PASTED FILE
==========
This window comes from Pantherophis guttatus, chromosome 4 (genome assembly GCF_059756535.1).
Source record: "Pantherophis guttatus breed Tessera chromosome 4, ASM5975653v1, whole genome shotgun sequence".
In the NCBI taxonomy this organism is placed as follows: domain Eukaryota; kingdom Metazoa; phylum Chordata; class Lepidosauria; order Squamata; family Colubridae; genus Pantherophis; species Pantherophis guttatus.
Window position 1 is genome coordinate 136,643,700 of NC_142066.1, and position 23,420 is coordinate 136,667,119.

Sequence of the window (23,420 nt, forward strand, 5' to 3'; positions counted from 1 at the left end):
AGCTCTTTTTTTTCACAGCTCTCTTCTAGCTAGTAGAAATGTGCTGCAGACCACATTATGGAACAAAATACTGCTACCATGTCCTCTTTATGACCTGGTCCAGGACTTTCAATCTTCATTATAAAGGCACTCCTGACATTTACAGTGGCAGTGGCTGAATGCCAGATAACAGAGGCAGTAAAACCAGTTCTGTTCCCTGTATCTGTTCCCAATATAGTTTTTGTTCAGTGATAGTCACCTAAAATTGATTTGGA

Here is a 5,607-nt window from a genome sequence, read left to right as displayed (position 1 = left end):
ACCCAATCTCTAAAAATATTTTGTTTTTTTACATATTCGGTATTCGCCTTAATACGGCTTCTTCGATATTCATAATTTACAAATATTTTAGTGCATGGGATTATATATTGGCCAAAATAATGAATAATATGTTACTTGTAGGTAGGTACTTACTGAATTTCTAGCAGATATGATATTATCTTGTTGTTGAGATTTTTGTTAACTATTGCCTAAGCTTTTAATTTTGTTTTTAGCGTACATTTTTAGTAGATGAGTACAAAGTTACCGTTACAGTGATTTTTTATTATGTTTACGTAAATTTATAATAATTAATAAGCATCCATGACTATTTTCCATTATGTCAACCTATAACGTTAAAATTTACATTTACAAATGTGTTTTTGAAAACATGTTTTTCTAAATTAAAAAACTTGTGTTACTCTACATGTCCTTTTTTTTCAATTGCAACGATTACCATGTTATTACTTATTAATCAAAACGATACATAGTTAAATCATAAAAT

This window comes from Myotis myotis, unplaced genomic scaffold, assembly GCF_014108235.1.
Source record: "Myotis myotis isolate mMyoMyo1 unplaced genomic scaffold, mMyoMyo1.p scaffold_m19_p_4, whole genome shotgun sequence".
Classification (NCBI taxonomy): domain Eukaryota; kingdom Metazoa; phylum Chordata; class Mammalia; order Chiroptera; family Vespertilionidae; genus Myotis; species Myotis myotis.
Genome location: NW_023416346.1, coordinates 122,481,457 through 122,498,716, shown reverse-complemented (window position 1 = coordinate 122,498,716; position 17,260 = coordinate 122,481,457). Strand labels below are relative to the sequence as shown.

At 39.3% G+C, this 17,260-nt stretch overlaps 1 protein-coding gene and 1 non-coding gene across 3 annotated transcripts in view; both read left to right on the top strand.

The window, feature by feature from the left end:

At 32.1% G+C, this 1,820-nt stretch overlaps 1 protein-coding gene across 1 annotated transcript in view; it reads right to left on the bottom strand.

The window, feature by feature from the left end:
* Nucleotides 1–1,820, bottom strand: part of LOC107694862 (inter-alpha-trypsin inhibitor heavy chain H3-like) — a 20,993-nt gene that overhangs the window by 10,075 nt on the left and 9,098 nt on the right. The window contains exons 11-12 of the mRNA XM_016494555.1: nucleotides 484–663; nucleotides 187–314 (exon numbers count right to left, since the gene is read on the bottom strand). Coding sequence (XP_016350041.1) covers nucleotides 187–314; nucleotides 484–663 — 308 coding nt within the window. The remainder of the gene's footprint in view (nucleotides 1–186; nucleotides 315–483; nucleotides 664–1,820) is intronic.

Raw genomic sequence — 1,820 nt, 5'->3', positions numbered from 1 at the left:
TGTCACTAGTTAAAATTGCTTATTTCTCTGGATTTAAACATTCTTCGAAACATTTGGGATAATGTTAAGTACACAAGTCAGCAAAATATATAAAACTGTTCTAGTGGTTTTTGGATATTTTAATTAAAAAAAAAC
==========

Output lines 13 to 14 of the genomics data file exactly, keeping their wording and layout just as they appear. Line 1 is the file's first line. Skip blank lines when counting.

At 39.3% G+C, this 17,260-nt stretch overlaps 1 protein-coding gene and 1 non-coding gene across 3 annotated transcripts in view; both read left to right on the top strand.

The window, feature by feature from the left end: